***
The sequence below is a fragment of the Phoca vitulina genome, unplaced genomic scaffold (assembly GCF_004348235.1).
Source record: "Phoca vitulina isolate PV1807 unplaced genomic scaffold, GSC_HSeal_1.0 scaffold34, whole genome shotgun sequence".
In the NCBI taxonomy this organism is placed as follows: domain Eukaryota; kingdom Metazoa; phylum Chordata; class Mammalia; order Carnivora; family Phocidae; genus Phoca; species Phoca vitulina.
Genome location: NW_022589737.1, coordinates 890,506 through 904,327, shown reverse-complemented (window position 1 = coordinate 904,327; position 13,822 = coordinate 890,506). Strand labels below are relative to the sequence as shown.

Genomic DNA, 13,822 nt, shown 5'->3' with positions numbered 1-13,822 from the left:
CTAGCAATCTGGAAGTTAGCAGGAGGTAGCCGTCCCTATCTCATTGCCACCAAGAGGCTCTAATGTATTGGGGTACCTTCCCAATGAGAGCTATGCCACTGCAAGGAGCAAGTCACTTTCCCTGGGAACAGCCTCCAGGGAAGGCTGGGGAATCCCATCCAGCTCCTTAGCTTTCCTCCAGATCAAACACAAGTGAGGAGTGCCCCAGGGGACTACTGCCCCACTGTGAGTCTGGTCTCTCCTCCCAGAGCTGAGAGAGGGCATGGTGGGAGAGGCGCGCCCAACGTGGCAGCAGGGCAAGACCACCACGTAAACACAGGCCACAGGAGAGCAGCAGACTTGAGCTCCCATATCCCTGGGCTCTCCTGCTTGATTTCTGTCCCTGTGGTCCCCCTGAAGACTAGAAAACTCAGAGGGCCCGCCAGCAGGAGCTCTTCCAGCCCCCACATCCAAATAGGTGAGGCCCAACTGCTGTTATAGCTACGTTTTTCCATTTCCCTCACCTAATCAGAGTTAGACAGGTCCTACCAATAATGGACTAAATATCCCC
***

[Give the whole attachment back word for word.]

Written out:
The sequence below is a fragment of the Phoca vitulina genome, unplaced genomic scaffold (assembly GCF_004348235.1).
Source record: "Phoca vitulina isolate PV1807 unplaced genomic scaffold, GSC_HSeal_1.0 scaffold34, whole genome shotgun sequence".
In the NCBI taxonomy this organism is placed as follows: domain Eukaryota; kingdom Metazoa; phylum Chordata; class Mammalia; order Carnivora; family Phocidae; genus Phoca; species Phoca vitulina.
Genome location: NW_022589737.1, coordinates 890,506 through 904,327, shown reverse-complemented (window position 1 = coordinate 904,327; position 13,822 = coordinate 890,506). Strand labels below are relative to the sequence as shown.

Genomic DNA, 13,822 nt, shown 5'->3' with positions numbered 1-13,822 from the left:
CTAGCAATCTGGAAGTTAGCAGGAGGTAGCCGTCCCTATCTCATTGCCACCAAGAGGCTCTAATGTATTGGGGTACCTTCCCAATGAGAGCTATGCCACTGCAAGGAGCAAGTCACTTTCCCTGGGAACAGCCTCCAGGGAAGGCTGGGGAATCCCATCCAGCTCCTTAGCTTTCCTCCAGATCAAACACAAGTGAGGAGTGCCCCAGGGGACTACTGCCCCACTGTGAGTCTGGTCTCTCCTCCCAGAGCTGAGAGAGGGCATGGTGGGAGAGGCGCGCCCAACGTGGCAGCAGGGCAAGACCACCACGTAAACACAGGCCACAGGAGAGCAGCAGACTTGAGCTCCCATATCCCTGGGCTCTCCTGCTTGATTTCTGTCCCTGTGGTCCCCCTGAAGACTAGAAAACTCAGAGGGCCCGCCAGCAGGAGCTCTTCCAGCCCCCACATCCAAATAGGTGAGGCCCAACTGCTGTTATAGCTACGTTTTTCCATTTCCCTCACCTAATCAGAGTTAGACAGGTCCTACCAATAATGGACTAAATATCCCC